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Mike Green addresses his summer of uncertainty

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Mike Green addresses his summer of uncertainty

Mike Green sounded like someone who didn’t want his time in Washington to end, but had come to the realization it has.

Talking with the media on Friday at the Capitals’ annual breakup day, Green said he’d like to re-sign with the Caps as an unrestricted free agent but wondered if they will be able to afford to keep him as a third-pair defenseman who likely will command more than $6 million a year.

“Ten years now I’ve been with the organization and it’s hard to think of the uncertainty of this summer and what might happen,” Green said. “It’s probably a little scary at times for myself to think that anything could happen. But I’ve got to thank Washington for everything up to this point. It’s been quite the journey and we’ll see what happens.”

With long-term commitments to defensemen Matt Niskanen [6 more years, $5.75 million cap hit], Brooks Orpik [4 years, $5.5 million], John Carlson [3 years, $3.966 million] and Karl Alzner [2 years, $2.8 million], the Capitals are more likely to take Green’s current $6.083 million and put it toward resigning restricted free agents Braden Holtby, Evgeny Kuznetsov and Marcus Johansson.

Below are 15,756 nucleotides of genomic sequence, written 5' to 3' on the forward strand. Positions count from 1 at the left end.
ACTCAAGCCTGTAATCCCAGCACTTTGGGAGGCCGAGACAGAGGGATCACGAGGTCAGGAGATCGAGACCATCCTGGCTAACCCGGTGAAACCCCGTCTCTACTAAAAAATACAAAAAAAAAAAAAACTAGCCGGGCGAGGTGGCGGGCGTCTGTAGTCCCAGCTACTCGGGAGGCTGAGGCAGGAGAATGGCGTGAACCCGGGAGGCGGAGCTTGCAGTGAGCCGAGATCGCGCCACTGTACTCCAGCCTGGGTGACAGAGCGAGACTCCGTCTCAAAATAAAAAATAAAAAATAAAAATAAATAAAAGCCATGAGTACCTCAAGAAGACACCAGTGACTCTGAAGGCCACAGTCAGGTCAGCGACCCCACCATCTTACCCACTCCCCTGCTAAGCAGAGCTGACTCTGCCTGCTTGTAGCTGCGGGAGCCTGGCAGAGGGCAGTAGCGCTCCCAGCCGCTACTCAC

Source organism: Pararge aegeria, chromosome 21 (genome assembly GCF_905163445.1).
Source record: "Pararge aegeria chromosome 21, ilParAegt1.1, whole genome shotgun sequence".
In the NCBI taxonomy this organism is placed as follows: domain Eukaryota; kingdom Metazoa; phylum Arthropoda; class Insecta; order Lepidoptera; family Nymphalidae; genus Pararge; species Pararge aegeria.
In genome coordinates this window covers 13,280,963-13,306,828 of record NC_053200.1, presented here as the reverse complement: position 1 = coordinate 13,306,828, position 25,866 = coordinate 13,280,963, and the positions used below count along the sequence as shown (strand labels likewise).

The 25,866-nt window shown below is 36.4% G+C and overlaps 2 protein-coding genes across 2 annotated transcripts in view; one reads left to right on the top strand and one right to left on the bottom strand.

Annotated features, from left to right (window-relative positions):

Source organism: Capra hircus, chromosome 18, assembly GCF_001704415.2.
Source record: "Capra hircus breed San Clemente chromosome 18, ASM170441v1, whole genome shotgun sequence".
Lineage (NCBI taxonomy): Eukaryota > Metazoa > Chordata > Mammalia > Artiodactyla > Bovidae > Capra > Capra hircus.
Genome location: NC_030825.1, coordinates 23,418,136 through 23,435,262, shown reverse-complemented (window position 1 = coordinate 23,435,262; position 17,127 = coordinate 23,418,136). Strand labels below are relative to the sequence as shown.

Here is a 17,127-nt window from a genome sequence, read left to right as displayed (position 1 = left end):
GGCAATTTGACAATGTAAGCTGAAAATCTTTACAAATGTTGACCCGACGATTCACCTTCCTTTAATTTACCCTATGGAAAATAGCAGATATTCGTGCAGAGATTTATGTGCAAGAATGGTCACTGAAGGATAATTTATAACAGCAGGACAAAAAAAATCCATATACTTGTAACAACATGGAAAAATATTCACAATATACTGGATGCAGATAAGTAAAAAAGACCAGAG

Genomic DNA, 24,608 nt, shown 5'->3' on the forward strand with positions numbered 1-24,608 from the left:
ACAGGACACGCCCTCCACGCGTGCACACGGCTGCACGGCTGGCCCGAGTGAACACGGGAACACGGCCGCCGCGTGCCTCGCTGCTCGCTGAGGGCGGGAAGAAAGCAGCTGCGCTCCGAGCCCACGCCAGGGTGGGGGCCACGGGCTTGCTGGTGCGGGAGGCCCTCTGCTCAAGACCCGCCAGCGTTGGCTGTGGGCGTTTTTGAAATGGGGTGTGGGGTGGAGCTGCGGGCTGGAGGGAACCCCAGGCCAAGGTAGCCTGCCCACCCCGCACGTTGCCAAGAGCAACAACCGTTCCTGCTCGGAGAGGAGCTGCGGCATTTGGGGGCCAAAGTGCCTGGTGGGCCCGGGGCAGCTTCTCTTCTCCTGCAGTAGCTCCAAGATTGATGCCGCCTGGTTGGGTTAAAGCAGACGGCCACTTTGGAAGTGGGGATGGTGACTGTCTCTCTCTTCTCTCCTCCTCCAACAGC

“That’s the thing,” Green said. “They’ve got their challenges with what their vision is for their team and how certain players fit in or don’t fit in. At the end of the day they want to make their team the best they possibly can and for myself I want to be in a position to play on a competitive team and put myself in a position to win a Cup, too. There are a lot of factors that come into play that aren’t always made public, but the underlying thing is winning and that’s the bottom line, really.”